Tuesday, May 18, 2010

Patents Pending...

How many OTs does it take to change a lightbulb?

NONE; we'll teach it how to change itself!!

Our ingenuity is obvious, and if we can't teach you to do it yourself....

We will use our creative minds and design something, and hopefully with this new handy-dandy tool and a little therapy you'll be out on your own again! Today we practiced this handy work and shared our prototypes with our peers:

This cardboard and tape, multifunctional tool can be used to open and shut cabinets, turn on and off light switches, and reach just about anything.

This excellent cardboard and tape stand  can hold your hairdryer, camera, laptop, and a table top, among many dozen of things...
And just in time for gardening....How about this energy saving device that you strap on your back!

At first glance this may seem to be only a cardboard briefcase--but it is a table, desk, sliding board, vanity, all in one!

What's that you ask?                   A fishing rod--for the REALLY, REALLY big fish!
(You only need one arm for this one too!)

This lunch tray is "Too Cool for School!"

Here are some links to various companies that take these cardboard and tape ideas and turn them into the "real thing".  
Maura and I had the chance to try some of these out at the AOTA Conference in April (see previous pictures).
(The sensory rocking chair is amazing!)

In the Fall, Fred Sammons, the OT who started Sammons Preston (now owned by Patterson Medical), came to talk to us about how his ideas turned into a company.
Patterson Medical, Sammons Preston: http://www.pattersonmedical.com/

If only I could catch their creativity!

Thursday, May 6, 2010

Are you listening?


  • Episode 20 Children's Mental Health (May 2010)
  • Episode 19 What Is Occupational Therapy? (April 2010)
  • Episode 18 Yoga (March 2010)
  • Episode 17 Disaster Response & Amputations (February 2010)
  • Episode 16 Disaster Response and Preparedness (January 2010)
  • Episode 15 Older Driver Safety (December 2009)
  • Episode 14 Diabetes (November 2009)
  • Episode 13 Breast Cancer Intervention and the Role of Occupational Therapy (October 2009)
  • Episode 12 Make Your Home Fit You (September 2009)
  • Episode 11 Backpack and General School Ergonomics (August 2009)
  • Episode 10 Community Mobility for Seniors (July 2009)
  • Episode 9 Home Safety (June 2009)
  • Episode 8 Arthritis (May 2009)
  • Episode 7 Autism (April 2009)
You can download these and listen to them on your IPod or simply listen to them on your computer while you are Facebooking, etc.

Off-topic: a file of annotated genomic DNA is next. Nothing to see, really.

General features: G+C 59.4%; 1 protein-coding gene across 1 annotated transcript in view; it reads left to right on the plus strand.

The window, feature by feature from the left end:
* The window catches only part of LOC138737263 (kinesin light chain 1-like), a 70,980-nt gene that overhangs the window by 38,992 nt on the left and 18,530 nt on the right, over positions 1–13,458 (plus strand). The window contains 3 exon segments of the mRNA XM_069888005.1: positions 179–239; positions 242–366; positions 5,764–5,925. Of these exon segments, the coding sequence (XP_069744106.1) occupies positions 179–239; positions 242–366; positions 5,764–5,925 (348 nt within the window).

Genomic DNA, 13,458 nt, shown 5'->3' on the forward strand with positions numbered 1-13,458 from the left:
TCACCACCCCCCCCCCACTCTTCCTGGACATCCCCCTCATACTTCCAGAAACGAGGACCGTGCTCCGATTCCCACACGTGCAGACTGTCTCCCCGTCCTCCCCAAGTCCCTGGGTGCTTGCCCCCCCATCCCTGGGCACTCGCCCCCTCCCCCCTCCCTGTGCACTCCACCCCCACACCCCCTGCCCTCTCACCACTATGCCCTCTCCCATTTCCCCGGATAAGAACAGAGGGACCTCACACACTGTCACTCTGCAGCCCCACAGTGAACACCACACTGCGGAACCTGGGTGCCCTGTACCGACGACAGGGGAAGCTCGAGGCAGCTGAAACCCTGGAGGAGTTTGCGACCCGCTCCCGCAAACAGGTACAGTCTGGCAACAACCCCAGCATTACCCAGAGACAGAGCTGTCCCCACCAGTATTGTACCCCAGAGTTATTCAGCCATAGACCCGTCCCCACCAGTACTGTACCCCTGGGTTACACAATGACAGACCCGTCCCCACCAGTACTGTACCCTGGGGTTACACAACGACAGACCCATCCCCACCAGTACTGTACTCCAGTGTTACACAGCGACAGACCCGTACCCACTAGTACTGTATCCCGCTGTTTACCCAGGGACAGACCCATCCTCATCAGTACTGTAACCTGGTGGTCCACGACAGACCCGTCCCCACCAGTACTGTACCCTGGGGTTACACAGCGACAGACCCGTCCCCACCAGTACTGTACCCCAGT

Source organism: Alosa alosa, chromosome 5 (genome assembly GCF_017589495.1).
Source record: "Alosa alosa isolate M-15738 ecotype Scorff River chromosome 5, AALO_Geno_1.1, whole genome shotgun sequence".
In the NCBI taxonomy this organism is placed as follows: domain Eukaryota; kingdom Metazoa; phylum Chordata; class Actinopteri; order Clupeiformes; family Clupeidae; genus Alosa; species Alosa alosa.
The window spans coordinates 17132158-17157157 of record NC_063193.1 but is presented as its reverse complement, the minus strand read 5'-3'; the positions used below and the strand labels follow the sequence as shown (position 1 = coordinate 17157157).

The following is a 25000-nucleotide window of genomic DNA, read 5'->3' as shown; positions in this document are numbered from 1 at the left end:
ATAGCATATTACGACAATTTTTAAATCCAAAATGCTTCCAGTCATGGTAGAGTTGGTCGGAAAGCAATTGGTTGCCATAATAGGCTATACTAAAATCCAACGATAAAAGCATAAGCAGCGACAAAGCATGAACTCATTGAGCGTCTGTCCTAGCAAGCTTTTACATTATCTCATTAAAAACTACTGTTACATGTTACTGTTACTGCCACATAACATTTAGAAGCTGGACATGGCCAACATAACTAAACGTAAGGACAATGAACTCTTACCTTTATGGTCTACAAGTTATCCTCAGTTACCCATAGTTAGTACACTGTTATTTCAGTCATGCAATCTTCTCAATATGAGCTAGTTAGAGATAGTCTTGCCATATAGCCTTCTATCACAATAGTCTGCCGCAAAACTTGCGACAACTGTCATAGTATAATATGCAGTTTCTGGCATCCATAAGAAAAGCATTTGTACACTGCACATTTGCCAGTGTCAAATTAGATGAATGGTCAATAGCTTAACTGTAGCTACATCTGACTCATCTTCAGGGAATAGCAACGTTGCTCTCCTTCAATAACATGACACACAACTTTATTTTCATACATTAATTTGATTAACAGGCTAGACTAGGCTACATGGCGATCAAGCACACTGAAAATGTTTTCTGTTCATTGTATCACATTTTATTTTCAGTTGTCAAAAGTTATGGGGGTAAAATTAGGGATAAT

Are you Connected??


Stay up-to-date and connected with other OTs from around the nation: Read blogs, join forums and discussions, look at pictures from AOTA happenings, join special interest groups, and read OT's Blogs!

This is how the AOTA is communicating with everyone now.  There are no more mailing lists.  (Please let me know if you need help, or if you think it would be helpful if I explain how to sign up and navigate this cite at our next RAMSOTA meeting.)

Ask questions, find OT friends in every town and specialty, and "be in the know."

What are you interested in?

Sorry for the silence.  Exams are finished!

There is still so much more about conference, and it is very hard to find a constructive way to post it all!  I did want to make you all aware that the AOTA has a link for you to download any of the presentations you are interested in. Maura and I (Ann-English) still plan to update, through this blog or through a presentation, you all on the sessions that we attended Thursday, Friday and Saturday.  However, I understand that we all have varying interests.  I encourage you to look through the posted presentations, find what you are interested in, and download the PowerPoint presentations for future reference.


Once you get to the above link, click on handouts.
This will open up a new webpage, "OASIS."
Click:  Browse: Explore sessions by Category, Type, or Date.
From there you can browse by Day, Session Type, Session Category, and/or Secondary Content Focus.
(Please note that anything in red will take you to a new page or open a new document.)
Once you are in the "Session Detail" scroll to the bottom of the page and click on the Presentation date, time, name, authors, etc.
If the Session has handouts that you can save or download you will see "Handouts"

Please shot me a message if you have any trouble.  I am happy to help you!

Friday, April 30, 2010

Expo Grand Opening and Welcome Reception

Maura with Fred Sammons at the Ambucs booth. (http://www.ambucs.com/amtryke/)

AOTA 2010 Welcome Ceremony

STAR Award Con't...